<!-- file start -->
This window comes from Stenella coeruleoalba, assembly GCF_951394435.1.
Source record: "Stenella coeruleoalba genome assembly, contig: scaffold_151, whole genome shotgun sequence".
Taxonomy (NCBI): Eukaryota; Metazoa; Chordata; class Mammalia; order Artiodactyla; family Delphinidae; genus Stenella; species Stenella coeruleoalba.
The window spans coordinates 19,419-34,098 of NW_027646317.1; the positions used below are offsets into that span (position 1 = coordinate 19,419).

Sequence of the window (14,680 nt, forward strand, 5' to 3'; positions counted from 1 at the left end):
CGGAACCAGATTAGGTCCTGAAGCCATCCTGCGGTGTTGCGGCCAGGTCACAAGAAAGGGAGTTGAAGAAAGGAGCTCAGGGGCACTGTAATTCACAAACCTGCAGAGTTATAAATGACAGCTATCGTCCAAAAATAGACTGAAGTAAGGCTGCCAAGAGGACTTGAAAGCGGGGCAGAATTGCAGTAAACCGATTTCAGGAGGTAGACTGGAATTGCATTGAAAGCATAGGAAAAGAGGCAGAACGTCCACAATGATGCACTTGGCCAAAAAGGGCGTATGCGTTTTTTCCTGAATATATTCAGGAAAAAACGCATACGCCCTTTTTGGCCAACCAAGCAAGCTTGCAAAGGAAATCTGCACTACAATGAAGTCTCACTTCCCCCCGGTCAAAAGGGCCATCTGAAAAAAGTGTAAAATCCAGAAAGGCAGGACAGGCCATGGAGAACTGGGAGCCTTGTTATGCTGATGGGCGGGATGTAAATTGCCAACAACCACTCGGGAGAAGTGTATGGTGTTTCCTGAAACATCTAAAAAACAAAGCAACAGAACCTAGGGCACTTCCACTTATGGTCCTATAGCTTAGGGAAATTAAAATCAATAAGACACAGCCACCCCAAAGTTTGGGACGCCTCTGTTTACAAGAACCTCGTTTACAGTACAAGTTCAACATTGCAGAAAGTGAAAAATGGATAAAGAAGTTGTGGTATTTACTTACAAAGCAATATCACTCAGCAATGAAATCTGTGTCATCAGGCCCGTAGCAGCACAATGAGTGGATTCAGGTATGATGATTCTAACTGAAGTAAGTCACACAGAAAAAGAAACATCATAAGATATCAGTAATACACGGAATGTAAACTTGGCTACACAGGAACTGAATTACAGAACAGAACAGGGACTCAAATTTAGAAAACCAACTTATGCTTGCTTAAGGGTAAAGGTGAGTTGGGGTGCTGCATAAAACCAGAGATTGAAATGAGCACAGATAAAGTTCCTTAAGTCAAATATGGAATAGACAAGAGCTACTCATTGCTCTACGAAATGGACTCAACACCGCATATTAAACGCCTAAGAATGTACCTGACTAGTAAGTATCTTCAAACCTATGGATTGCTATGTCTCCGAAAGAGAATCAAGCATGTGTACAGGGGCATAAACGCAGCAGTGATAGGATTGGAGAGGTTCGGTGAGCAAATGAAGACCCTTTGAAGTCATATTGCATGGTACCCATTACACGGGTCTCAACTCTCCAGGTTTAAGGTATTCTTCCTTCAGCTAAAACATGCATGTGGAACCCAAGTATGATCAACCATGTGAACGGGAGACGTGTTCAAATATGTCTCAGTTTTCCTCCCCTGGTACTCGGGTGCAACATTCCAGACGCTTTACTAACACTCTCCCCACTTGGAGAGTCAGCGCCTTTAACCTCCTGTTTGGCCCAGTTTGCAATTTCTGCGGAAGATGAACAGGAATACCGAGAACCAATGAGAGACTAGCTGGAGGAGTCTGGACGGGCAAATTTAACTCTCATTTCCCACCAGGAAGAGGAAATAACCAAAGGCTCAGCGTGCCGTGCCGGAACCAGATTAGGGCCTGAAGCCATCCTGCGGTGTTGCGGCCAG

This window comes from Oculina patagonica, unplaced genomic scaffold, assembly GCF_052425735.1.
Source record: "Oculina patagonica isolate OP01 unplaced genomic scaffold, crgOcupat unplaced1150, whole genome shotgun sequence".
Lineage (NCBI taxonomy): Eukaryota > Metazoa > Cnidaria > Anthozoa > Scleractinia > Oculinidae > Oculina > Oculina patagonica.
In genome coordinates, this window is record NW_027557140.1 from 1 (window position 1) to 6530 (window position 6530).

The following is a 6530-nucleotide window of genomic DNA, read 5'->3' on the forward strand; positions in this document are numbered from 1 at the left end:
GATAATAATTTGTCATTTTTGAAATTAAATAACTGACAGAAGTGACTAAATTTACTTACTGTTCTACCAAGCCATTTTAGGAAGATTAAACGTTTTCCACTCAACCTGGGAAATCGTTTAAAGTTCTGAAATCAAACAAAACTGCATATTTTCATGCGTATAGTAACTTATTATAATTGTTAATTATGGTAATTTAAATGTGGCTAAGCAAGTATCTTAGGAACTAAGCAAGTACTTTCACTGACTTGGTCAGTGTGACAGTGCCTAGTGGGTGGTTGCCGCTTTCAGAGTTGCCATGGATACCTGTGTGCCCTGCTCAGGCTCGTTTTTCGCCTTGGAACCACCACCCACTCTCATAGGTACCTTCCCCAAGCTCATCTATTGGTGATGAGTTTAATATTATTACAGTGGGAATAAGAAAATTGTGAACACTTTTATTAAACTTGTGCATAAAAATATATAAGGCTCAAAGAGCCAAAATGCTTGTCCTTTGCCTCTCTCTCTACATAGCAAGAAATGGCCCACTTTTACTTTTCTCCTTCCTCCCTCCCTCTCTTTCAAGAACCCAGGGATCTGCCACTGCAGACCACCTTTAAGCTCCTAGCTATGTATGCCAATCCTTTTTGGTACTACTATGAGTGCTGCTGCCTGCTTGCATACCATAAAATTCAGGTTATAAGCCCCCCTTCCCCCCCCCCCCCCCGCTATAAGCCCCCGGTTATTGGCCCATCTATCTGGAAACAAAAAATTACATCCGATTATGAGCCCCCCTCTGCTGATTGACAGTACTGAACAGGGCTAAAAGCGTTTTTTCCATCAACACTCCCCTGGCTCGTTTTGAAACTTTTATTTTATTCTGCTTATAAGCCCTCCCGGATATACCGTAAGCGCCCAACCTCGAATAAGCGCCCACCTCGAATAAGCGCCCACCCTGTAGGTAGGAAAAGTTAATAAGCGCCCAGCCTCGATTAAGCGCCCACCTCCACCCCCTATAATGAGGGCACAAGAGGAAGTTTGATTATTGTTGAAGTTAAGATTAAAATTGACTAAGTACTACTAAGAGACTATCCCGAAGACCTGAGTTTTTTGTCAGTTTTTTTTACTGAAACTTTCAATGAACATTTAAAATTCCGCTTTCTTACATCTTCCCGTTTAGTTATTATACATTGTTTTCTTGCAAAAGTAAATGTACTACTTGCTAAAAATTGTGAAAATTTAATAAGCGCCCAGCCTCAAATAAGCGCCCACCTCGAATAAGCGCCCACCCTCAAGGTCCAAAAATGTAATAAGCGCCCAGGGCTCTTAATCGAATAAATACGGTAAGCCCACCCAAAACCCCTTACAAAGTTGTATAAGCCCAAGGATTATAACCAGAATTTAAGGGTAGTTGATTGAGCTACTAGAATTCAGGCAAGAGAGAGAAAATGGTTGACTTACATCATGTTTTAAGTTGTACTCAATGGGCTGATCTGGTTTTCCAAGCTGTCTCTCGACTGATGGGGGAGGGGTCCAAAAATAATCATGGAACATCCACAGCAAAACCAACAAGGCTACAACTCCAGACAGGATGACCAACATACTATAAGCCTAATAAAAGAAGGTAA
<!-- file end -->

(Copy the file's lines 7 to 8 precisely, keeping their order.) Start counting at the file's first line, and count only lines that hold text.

This window comes from Oculina patagonica, unplaced genomic scaffold, assembly GCF_052425735.1.
Source record: "Oculina patagonica isolate OP01 unplaced genomic scaffold, crgOcupat unplaced1150, whole genome shotgun sequence".